"Call the Midwife" is back for a second series, and just as good as before. While it has a central focus in the character of Jenny, it is also very much an ensemble piece, with all the actors having some of the stories focused on them. The framing device, where the older Jenny speaks as a voiceover is also very good, as it draws the viewer in, it is the older Jenny speaking about her life directly to you, the viewer. And it is never sugar coated and sentimental; it has a gritty edge to it in its realist depiction of the 1950s.
But nor does it just present life then as grim - the young midwives go to the cinema, to dances; this is very much a complete "slice of life" with all the good and bad times shown. And although it deals with issues - a battered wife, prostitution, etc, it doesn't have the feel of being issue driven, but character driven, which is very much to its advantage. It can have you on the edge of your seat one moment, and relaxing at the humour in the next. And it doesn't feel like a period drama, which can be fatal to a suspension of belief.
"Father Brown" is buried in the middle of the day, and perhaps a good thing. It tranposes the Father Brown stories to a 1950s rural setting from the original Edwardian setting, but it is more picture-postcard Midsomer Murders territory. Mark Williams as Father Brown portrays a Father Brown very well, but he is not the Father Brown of the Chesterton stories.
This Father Brown, despite the blurb, is not a slightly crumpled, shambolic and mild-mannered Catholic priest. Instead, he pursues the criminals doggedly, and his cassock always seems neat and tidy, and mostly he preaches at the criminals, telling them to confess their sin. It's a far cry from the original stories, where he comes across as slightly absent minded, muddled, but surprises by showing that he is really sharp as a razor in knowing who the criminal is.
In the original stories, that's because of his understanding of human nature; in this series, he's just another detective looking for clues. And while the titles of the stories may be the same, they are just pegs to hang largely very different stories upon. "The Eye of Apollo" was a creditable enough story, for example, taking a swipe at New Age thinking, but it wasn't a patch on the original, where the murder is committed - but the killer is seen at the time of the murder chanting on a balcony, hands upraised, in front of a street full of pedestrians looking up at him.
That's the kind of paradox that Chesterton did so well, and if you want to find how Father Brown knew from the start that he was the murderer (and it all makes perfect sense; Chesterton plays fair and you are even told enough to see the events unfold exactly as Father Brown does), either read the short story, or watch the earlier version (on DVD).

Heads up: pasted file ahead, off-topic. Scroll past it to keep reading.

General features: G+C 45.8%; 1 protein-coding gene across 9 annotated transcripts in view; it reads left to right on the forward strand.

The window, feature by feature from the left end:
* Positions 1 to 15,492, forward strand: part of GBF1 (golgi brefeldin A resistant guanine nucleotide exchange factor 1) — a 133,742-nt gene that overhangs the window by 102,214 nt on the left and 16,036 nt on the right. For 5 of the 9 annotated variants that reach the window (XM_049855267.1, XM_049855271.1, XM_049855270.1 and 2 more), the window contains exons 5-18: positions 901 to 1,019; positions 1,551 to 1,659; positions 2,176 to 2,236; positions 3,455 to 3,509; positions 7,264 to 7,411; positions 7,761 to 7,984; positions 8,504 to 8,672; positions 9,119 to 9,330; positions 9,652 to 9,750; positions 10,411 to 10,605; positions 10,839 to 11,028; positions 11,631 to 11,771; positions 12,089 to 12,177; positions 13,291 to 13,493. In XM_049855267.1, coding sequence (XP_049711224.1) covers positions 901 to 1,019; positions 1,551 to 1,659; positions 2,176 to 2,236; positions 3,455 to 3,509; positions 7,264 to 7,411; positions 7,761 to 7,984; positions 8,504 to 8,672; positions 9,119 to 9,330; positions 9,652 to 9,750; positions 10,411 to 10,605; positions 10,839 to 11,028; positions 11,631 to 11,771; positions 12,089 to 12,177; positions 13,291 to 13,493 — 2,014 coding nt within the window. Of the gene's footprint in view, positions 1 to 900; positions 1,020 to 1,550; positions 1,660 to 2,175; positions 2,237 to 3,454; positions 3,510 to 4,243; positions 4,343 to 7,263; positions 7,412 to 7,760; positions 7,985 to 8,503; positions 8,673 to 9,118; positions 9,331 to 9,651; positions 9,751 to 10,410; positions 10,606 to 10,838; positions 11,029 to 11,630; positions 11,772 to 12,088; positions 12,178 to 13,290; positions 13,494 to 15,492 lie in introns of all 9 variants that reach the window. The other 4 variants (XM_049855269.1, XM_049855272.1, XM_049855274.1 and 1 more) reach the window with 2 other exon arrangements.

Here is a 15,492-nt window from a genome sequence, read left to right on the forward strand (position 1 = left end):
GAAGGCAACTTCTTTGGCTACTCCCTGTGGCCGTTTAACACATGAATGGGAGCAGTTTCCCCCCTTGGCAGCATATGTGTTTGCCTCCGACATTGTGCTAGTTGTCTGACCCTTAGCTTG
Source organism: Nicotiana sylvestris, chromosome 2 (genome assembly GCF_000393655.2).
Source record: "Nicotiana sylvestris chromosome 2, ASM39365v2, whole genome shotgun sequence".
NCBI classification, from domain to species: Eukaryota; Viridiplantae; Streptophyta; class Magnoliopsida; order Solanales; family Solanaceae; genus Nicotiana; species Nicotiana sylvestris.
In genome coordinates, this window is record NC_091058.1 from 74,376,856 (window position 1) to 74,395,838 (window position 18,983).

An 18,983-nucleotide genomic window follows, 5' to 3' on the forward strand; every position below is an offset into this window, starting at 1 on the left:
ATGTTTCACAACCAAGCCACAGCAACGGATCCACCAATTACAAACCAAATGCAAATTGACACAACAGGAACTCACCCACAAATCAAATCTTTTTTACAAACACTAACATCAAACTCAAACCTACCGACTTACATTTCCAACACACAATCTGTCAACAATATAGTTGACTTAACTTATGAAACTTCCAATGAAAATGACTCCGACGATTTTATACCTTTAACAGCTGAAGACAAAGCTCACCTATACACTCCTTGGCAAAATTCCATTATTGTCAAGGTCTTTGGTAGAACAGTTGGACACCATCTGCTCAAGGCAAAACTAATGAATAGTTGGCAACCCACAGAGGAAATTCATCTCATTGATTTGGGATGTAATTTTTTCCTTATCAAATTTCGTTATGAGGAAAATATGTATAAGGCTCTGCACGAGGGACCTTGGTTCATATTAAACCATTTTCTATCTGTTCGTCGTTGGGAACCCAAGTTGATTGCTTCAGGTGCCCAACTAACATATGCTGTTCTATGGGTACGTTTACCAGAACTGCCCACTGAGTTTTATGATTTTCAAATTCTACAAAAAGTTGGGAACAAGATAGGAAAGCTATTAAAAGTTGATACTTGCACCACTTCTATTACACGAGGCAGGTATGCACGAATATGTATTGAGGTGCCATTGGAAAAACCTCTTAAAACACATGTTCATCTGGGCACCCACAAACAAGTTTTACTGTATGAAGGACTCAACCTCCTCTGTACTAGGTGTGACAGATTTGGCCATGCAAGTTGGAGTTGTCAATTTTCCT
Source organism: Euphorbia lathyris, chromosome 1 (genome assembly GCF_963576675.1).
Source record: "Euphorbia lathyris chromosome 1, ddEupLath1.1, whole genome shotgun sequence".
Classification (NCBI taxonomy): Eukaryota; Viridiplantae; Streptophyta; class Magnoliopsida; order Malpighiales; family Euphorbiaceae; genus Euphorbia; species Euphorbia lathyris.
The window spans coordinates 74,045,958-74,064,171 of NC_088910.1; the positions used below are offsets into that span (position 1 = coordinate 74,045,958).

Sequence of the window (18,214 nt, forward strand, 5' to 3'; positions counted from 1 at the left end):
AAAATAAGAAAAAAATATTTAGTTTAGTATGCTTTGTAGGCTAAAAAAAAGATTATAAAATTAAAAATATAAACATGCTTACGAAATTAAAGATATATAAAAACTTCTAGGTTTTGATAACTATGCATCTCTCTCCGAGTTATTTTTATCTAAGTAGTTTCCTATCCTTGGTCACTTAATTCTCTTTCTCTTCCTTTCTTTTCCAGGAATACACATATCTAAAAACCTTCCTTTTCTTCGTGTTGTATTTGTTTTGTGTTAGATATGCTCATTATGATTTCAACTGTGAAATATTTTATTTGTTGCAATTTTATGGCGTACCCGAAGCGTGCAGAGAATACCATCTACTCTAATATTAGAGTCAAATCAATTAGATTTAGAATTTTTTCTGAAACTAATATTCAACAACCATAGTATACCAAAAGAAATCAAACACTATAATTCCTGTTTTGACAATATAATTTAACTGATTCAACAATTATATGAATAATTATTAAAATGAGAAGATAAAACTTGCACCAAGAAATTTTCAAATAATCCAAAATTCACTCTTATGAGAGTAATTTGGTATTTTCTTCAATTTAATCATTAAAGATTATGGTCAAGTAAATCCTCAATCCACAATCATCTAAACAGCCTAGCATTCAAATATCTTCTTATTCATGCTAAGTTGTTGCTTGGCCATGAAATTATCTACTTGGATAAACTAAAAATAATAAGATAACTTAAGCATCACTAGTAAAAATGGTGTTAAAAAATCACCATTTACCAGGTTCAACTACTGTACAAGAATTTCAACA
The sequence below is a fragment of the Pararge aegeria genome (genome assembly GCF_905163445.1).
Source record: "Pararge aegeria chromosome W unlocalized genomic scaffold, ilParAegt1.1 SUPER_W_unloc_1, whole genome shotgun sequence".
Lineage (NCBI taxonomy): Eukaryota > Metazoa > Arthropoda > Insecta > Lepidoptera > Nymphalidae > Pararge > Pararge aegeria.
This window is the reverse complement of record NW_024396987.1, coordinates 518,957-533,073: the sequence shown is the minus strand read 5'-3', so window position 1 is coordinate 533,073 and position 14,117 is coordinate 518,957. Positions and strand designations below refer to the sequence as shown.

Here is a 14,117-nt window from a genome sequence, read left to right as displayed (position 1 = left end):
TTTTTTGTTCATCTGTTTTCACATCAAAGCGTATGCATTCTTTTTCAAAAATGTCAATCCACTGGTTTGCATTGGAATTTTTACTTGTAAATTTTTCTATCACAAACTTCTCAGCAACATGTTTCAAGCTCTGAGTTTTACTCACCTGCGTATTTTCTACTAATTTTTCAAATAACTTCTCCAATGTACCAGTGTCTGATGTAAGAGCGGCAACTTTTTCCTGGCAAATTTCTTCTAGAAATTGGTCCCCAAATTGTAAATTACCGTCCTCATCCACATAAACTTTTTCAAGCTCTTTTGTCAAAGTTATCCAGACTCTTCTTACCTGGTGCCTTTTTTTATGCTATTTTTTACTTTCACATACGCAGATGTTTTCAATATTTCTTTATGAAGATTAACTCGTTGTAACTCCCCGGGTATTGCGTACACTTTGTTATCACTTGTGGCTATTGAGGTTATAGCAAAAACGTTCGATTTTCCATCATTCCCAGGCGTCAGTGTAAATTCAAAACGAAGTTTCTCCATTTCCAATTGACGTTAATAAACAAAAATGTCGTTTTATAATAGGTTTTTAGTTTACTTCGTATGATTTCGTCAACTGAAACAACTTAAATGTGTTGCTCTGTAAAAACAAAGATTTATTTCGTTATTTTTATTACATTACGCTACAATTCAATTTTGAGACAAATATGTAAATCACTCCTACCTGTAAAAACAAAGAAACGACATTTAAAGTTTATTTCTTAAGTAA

In that earlier series (filmed in 1974), Kenneth More plays Father Brown, and he does so perfectly, just the way Father Brown is portrayed in the books. Only lightly changed, the stories by G.K. Chesterton are followed quite faithfully, and it is a very good series. This new upstart just does not compare.
The original story can be read for free at:
I like "Lewis" and in its latest series, it's still providing well thought out crime puzzles against the backdrop of Oxford. I'm not too keen on the two part format, with one part one week, and the follow up the week after.
That made sense with some series - the original Adam Dalgliesh stories starring Roy Marsden, for example, went over a period of three weeks, and was paced accordingly. That worked well, and a three hour detective drama is probably a bit overlong for one sitting. But two episodes of one hour long could quite easily be fitted as one of two hours, and the only rationale I can think is scheduling.
"Death in Paradise" is in its second series, and it's on top form. It plays fair with the viewer. All the clues are there, and it is question of whether you can make than imaginative leap and bring them all together. At one point in each episode, Ben Miller as DI Richard Poole always does this, and it is remarkable how all the little bits and pieces mesh together like a jigsaw so that we can see the whole picture.
Ben Miller gives a wonderful performance as this somewhat stiff Englishman (always in a suit on duty), a fish out of water who just doesn't want to fit in, but who also has a dry sense of humour. His working relationship with his second in command, Sara Martins playing Camille Bordey is also excellent, and both actors have very good lines which they bounce off each other. It's definitely a good series, not played out - just on its second season - and refreshingly different from the ones based in England.
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